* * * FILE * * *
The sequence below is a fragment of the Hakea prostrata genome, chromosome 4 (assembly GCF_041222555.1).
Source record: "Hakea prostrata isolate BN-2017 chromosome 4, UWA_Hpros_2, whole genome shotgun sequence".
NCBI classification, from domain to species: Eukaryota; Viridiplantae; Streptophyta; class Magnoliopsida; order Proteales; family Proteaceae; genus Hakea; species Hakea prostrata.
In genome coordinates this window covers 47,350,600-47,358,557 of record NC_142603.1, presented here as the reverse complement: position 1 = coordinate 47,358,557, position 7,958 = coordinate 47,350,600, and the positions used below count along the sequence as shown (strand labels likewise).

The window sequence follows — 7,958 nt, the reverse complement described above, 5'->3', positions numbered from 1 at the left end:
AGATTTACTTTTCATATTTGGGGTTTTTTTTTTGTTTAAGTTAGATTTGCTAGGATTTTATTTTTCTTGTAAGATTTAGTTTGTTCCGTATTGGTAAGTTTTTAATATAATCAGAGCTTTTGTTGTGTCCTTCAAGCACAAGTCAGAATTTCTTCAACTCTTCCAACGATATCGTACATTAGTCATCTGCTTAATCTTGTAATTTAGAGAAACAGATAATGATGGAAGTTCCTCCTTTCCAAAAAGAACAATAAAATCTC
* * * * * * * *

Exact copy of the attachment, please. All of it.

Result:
The sequence below is a fragment of the Hakea prostrata genome, chromosome 4 (assembly GCF_041222555.1).
Source record: "Hakea prostrata isolate BN-2017 chromosome 4, UWA_Hpros_2, whole genome shotgun sequence".
NCBI classification, from domain to species: Eukaryota; Viridiplantae; Streptophyta; class Magnoliopsida; order Proteales; family Proteaceae; genus Hakea; species Hakea prostrata.
In genome coordinates this window covers 47,350,600-47,358,557 of record NC_142603.1, presented here as the reverse complement: position 1 = coordinate 47,358,557, position 7,958 = coordinate 47,350,600, and the positions used below count along the sequence as shown (strand labels likewise).

The window sequence follows — 7,958 nt, the reverse complement described above, 5'->3', positions numbered from 1 at the left end:
AGATTTACTTTTCATATTTGGGGTTTTTTTTTTGTTTAAGTTAGATTTGCTAGGATTTTATTTTTCTTGTAAGATTTAGTTTGTTCCGTATTGGTAAGTTTTTAATATAATCAGAGCTTTTGTTGTGTCCTTCAAGCACAAGTCAGAATTTCTTCAACTCTTCCAACGATATCGTACATTAGTCATCTGCTTAATCTTGTAATTTAGAGAAACAGATAATGATGGAAGTTCCTCCTTTCCAAAAAGAACAATAAAATCTC